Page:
Two weeks of high-intensity aerobic interval training increases the capacity for fat oxidation during exercise in women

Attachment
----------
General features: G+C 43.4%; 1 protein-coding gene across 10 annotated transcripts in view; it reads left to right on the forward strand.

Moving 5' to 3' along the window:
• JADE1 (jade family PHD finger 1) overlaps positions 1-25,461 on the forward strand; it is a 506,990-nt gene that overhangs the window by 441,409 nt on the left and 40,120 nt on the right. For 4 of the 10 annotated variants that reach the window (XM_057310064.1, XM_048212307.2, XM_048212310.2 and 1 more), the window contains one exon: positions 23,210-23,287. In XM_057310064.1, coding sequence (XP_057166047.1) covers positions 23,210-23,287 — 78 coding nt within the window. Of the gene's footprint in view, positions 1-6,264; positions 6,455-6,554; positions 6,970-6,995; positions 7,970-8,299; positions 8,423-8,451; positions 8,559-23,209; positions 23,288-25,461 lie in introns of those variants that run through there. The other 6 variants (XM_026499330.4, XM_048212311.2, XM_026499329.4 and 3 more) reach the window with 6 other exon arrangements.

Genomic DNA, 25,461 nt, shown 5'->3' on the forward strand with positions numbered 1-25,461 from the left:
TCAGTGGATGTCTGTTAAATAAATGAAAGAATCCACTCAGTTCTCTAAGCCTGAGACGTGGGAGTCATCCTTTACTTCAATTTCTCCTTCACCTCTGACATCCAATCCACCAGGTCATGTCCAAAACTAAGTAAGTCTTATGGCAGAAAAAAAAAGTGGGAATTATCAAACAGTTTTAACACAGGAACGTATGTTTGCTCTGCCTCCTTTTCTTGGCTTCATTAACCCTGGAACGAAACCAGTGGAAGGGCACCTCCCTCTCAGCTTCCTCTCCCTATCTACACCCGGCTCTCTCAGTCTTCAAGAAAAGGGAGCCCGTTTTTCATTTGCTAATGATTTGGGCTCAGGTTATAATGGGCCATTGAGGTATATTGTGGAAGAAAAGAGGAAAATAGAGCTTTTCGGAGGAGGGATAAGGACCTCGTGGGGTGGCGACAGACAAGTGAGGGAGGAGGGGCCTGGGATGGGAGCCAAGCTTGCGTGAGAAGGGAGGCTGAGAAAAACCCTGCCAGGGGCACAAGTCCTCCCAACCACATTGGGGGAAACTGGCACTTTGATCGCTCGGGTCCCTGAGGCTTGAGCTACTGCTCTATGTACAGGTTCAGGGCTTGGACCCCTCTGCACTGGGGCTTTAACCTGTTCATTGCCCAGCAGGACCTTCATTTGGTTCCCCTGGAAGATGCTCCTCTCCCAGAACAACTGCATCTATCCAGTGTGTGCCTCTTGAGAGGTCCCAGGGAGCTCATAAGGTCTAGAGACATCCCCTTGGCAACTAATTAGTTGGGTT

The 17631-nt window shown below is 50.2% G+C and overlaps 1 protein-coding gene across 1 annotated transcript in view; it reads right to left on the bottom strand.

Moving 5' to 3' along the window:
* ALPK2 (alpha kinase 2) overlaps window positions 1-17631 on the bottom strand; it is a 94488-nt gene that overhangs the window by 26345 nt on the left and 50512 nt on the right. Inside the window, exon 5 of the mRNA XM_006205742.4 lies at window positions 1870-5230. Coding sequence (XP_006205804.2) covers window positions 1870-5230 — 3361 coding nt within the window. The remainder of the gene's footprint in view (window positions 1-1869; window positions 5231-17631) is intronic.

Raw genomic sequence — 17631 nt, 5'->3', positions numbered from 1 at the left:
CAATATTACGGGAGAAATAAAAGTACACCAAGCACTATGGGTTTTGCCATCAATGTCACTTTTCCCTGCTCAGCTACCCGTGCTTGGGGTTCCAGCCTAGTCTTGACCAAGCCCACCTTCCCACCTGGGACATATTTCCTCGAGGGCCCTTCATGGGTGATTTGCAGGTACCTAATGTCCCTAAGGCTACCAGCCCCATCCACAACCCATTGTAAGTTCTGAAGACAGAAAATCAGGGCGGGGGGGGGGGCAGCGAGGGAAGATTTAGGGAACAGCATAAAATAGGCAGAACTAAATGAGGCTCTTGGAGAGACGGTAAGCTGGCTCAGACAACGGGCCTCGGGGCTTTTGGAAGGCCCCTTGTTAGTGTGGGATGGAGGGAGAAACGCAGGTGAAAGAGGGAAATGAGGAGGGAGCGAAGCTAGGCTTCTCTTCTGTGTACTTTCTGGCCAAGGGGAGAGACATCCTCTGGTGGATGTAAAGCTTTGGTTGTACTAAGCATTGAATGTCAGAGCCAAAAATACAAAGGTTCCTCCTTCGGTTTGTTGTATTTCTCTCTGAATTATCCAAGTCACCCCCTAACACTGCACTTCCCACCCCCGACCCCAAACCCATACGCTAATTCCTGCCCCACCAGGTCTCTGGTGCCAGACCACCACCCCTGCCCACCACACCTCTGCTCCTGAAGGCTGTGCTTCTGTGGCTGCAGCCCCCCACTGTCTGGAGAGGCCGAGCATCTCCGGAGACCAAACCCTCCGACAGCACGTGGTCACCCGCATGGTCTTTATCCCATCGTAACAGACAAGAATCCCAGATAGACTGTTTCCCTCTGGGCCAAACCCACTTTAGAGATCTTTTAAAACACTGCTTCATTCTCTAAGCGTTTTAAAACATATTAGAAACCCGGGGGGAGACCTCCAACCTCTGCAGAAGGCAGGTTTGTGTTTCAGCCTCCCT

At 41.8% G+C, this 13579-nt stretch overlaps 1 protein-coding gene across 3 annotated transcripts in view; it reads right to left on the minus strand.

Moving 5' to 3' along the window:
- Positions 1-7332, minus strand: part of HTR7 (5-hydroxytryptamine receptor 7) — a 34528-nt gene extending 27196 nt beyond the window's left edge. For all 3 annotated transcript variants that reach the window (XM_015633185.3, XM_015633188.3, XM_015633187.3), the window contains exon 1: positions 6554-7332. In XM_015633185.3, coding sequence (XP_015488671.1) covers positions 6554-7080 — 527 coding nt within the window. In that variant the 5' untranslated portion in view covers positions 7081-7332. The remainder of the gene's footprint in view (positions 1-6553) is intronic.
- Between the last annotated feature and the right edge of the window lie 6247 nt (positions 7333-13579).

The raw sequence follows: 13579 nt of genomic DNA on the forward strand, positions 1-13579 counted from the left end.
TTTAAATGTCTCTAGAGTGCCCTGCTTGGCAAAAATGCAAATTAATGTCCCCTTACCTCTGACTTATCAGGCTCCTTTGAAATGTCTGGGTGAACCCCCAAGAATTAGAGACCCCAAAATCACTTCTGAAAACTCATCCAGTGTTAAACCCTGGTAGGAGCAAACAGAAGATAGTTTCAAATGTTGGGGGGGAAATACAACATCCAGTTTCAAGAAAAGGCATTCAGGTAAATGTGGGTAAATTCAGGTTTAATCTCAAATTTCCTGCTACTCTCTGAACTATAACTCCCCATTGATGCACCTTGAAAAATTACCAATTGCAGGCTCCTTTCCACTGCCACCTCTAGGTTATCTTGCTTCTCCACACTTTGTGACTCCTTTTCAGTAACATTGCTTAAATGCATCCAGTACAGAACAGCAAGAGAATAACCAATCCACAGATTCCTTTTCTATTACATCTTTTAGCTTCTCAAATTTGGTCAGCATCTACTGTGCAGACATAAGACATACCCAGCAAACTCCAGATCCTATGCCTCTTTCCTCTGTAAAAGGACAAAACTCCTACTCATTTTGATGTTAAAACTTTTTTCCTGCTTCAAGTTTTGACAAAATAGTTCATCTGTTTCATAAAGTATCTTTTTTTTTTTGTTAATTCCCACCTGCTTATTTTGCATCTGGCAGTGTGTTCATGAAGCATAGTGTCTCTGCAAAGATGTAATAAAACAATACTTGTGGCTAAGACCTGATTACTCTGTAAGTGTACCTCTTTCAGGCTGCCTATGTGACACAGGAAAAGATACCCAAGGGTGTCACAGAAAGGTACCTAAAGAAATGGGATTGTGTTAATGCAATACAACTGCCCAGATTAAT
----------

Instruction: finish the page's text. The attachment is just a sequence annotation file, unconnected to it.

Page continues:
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Our aim was to examine the effects of seven high-intensity aerobic interval training (HIIT) sessions over 2 wk on skeletal muscle fuel content, mitochondrial enzyme activities, fatty acid transport proteins, peak O(2) consumption (Vo(2 peak)), and whole body metabolic, hormonal, and cardiovascular responses to exercise. Eight women (22.1 +/- 0.2 yr old, 65.0 +/- 2.2 kg body wt, 2.36 +/- 0.24 l/min Vo(2 peak)) performed a Vo(2 peak) test and a 60-min cycling trial at approximately 60% Vo(2 peak) before and after training. Each session consisted of ten 4-min bouts at approximately 90% Vo(2 peak) with 2 min of rest between intervals. Training increased Vo(2 peak) by 13%. After HIIT, plasma epinephrine and heart rate were lower during the final 30 min of the 60-min cycling trial at approximately 60% pretraining Vo(2 peak). Exercise whole body fat oxidation increased by 36% (from 15.0 +/- 2.4 to 20.4 +/- 2.5 g) after HIIT. Resting muscle glycogen and triacylglycerol contents were unaffected by HIIT, but net glycogen use was reduced during the posttraining 60-min cycling trial. HIIT significantly increased muscle mitochondrial beta-hydroxyacyl-CoA dehydrogenase (15.44 +/- 1.57 and 20.35 +/- 1.40 mmol.min(-1).kg wet mass(-1) before and after training, respectively) and citrate synthase (24.45 +/- 1.89 and 29.31 +/- 1.64 mmol.min(-1).kg wet mass(-1) before and after training, respectively) maximal activities by 32% and 20%, while cytoplasmic hormone-sensitive lipase protein content was not significantly increased. Total muscle plasma membrane fatty acid-binding protein content increased significantly (25%), whereas fatty acid translocase/CD36 content was unaffected after HIIT. In summary, seven sessions of HIIT over 2 wk induced marked increases in whole body and skeletal muscle capacity for fatty acid oxidation during exercise in moderately active women.
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